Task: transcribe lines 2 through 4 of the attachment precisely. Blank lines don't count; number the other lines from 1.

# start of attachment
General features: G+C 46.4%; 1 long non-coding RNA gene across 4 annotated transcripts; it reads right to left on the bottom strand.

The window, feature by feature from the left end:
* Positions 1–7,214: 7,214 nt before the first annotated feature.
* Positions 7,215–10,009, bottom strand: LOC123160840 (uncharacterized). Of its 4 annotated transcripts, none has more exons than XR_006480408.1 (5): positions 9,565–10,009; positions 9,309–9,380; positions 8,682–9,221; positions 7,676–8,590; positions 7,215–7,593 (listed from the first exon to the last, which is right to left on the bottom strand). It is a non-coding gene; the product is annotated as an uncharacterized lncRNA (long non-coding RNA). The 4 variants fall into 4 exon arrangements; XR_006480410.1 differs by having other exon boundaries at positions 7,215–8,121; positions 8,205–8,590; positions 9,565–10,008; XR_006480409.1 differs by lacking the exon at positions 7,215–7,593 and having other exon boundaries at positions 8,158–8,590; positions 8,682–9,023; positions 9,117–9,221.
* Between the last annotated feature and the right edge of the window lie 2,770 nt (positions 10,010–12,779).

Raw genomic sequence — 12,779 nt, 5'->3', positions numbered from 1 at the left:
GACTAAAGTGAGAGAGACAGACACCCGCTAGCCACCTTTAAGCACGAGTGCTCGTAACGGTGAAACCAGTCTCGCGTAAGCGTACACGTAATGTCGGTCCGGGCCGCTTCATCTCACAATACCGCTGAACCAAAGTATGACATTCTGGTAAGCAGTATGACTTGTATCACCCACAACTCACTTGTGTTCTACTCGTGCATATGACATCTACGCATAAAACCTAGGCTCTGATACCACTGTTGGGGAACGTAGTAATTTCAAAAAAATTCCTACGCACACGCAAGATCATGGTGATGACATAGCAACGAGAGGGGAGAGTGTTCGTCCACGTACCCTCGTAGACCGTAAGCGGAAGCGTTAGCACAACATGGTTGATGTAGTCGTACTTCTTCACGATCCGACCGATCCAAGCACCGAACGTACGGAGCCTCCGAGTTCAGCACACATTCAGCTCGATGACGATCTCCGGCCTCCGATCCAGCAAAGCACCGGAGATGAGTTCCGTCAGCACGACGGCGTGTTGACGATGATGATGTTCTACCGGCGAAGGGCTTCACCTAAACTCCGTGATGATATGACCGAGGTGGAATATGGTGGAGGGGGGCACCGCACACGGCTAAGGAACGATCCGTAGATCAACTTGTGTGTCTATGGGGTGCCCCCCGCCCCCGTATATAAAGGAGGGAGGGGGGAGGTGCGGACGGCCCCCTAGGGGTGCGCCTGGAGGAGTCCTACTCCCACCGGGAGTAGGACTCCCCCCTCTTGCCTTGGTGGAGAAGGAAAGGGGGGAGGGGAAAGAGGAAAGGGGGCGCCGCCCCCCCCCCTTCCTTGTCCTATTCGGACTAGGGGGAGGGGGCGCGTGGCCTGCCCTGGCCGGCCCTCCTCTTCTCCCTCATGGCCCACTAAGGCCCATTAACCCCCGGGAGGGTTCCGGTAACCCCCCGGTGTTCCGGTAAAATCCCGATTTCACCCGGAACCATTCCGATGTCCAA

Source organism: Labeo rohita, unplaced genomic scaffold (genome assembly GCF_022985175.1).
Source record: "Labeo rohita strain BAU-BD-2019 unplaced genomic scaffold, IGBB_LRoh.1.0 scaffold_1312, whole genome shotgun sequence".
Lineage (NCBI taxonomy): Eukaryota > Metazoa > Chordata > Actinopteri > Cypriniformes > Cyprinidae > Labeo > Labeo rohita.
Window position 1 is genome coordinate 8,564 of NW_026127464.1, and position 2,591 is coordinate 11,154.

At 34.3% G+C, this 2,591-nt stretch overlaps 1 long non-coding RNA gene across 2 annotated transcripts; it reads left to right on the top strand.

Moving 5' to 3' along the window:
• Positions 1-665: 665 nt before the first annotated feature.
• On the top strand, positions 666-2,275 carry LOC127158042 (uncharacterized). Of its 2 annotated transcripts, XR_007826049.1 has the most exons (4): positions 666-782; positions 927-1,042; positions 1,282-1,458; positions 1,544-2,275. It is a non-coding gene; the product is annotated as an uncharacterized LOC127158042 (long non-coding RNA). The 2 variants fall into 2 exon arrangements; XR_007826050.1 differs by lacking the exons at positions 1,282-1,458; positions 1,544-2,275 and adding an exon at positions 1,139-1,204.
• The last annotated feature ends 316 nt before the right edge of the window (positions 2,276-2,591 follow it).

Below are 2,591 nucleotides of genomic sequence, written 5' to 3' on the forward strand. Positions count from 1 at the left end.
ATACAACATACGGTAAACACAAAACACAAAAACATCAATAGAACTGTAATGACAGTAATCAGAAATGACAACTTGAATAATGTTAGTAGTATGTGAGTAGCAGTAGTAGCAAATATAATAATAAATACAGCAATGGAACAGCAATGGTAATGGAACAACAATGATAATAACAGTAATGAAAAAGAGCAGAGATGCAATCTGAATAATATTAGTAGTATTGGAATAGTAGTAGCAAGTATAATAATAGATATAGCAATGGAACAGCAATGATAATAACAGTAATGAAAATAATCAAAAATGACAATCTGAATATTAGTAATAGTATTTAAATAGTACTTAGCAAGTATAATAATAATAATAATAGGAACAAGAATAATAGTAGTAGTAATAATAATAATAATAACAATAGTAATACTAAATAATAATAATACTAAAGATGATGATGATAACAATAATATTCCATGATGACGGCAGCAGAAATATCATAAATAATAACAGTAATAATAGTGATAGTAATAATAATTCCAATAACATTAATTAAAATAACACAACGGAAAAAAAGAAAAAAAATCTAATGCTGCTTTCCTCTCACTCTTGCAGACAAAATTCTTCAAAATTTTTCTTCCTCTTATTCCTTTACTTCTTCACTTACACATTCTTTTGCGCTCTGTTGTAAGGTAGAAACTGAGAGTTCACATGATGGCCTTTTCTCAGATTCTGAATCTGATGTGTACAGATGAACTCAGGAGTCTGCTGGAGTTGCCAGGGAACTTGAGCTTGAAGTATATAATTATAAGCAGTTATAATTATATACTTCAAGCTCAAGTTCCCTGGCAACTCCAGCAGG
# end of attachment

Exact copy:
The window, feature by feature from the left end:
* Positions 1–7,214: 7,214 nt before the first annotated feature.
* Positions 7,215–10,009, bottom strand: LOC123160840 (uncharacterized). Of its 4 annotated transcripts, none has more exons than XR_006480408.1 (5): positions 9,565–10,009; positions 9,309–9,380; positions 8,682–9,221; positions 7,676–8,590; positions 7,215–7,593 (listed from the first exon to the last, which is right to left on the bottom strand). It is a non-coding gene; the product is annotated as an uncharacterized lncRNA (long non-coding RNA). The 4 variants fall into 4 exon arrangements; XR_006480410.1 differs by having other exon boundaries at positions 7,215–8,121; positions 8,205–8,590; positions 9,565–10,008; XR_006480409.1 differs by lacking the exon at positions 7,215–7,593 and having other exon boundaries at positions 8,158–8,590; positions 8,682–9,023; positions 9,117–9,221.